Treating Marijuana Addiction: Dr. Kevin M. Gray

[Music] [Dr. Gray speaking] My research team is currently conducting a
clinical trial of a medication called N-acetylcysteine, which also is more commonly known and simply
known as NAC. This is a medication that we believe may have
potential as a treatment for substance use disorders and marijuana use disorders in specific. My research team here at MUSC with funding
from NIDA conducted a trial in marijuana-dependent adolescents comparing NAC versus placebo in
adolescents who were undergoing an 8-week treatment. Everybody got a behavioral treatment known
as contingency management, and they were followed for 8 weeks and randomized to either take
NAC or placebo for those 8 weeks. We found those that received NAC actually
had more than twice the likelihood of achieving abstinence during treatment compared with
those who were randomized to placebo. What we’re interested in doing now is following
up on that adolescent trial, which was a relatively small sample of 116 adolescents. We’re now hoping to replicate those findings
or find if those findings hold true in an adult sample. This is a trial that we’re doing in conjunction
with a number of collaborators across the U.S. This is being conducted in the NIDA Clinical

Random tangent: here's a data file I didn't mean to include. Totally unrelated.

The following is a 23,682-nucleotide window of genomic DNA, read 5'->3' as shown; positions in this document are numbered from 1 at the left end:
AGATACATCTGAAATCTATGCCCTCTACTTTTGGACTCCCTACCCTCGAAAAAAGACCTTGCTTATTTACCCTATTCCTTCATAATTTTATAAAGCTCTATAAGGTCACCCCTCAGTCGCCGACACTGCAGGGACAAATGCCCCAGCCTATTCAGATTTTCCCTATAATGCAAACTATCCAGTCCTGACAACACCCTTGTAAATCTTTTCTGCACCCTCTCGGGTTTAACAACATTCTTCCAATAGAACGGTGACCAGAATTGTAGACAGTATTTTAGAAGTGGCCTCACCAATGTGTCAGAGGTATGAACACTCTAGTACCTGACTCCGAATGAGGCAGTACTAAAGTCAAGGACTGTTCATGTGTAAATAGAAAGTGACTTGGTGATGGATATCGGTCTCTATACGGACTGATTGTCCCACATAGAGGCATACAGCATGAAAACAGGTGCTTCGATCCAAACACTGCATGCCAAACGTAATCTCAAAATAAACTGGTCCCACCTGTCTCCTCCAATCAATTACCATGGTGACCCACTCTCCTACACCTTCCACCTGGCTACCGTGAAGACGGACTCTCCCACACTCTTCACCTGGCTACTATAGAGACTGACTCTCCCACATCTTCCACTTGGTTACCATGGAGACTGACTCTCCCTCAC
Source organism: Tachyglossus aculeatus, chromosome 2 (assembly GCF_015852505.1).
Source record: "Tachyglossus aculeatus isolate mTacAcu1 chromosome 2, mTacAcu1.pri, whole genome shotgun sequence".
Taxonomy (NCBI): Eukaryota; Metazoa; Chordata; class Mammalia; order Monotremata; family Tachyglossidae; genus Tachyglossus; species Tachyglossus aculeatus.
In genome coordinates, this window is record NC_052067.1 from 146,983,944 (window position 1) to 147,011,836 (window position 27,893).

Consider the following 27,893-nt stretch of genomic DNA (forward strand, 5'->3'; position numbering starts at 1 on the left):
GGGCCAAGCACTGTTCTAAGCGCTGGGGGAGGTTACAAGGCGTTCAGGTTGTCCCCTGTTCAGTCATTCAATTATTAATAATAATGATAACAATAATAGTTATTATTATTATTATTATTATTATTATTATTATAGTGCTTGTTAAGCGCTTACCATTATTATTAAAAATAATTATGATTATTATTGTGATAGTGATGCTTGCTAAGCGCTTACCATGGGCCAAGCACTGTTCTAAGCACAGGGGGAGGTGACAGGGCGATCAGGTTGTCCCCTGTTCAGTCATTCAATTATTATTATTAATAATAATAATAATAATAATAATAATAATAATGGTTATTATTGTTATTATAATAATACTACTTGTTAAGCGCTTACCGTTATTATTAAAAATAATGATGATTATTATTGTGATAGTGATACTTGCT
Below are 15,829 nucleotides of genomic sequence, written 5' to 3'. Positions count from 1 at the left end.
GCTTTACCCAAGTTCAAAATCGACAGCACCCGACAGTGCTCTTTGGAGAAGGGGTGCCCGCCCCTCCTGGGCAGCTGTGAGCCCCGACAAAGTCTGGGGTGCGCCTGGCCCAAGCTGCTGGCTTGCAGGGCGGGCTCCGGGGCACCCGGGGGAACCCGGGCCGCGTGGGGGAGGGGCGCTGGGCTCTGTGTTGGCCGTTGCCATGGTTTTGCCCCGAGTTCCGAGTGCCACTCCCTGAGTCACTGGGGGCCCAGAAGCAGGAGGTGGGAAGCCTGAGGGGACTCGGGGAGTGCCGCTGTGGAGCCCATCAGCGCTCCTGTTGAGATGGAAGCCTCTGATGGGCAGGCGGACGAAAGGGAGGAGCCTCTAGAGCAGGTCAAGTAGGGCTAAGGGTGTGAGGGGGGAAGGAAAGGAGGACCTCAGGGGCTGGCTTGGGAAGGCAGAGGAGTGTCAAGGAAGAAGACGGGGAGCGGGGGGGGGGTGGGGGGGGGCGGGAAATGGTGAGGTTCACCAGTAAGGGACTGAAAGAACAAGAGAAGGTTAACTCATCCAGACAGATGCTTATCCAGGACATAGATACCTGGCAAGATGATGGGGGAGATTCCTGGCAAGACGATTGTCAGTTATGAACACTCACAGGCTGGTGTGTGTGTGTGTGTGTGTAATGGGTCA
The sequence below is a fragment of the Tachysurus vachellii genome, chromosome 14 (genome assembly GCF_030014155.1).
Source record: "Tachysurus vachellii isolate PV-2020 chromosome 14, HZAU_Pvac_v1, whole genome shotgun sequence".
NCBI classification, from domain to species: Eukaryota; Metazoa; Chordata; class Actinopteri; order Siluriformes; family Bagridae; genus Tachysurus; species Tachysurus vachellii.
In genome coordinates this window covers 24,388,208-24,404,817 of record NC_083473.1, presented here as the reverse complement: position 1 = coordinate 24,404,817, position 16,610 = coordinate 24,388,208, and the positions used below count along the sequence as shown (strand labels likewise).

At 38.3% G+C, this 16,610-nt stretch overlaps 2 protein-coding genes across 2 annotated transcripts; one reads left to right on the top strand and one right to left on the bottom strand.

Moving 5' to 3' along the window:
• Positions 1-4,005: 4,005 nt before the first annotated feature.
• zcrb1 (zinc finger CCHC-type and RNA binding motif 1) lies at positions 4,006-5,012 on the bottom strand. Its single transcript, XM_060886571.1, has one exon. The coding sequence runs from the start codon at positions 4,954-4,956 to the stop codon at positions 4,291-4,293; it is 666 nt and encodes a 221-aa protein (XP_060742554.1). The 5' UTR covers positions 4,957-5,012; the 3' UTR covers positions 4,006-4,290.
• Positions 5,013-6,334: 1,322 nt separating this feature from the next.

Trials Network, and it’s in progress across six sites, across the United States, and I’m
fortunate to collaborate with a number of very bright investigators and very productive
study teams. We actually are going to enroll a total of
300 adult participants ages 18 to 50 who meet criteria for marijuana or cannabis dependence
and are seeking treatment. And so these are individuals who recognize
that their use of marijuana is causing impairments and are seeking out treatment to help with
reduction or cessation in use. This is a 12-week placebo-controlled trial
of NAC, which means that all participants will in what we call a double-blind fashion
such that the researchers and clinical team, but also the participant doesn’t know whether
they’re receiving NAC or placebo. We’re hypothesizing that those who are randomized
to receive NAC will be more likely to achieve marijuana abstinence during treatment than
those who receive placebo. What’s exciting about this and doing this
through the Clinical Trials Network is we’re able to run 300 participants really in the
matter of just over a year, which is really a very fast pace compared with traditional
studies that might be at one site and they take a longer period of time. So, we’re excited to be positioned to very
rapidly answer this question and address what really is an emerging public health need,
which is providing more efficacious treatments for marijuana dependence.

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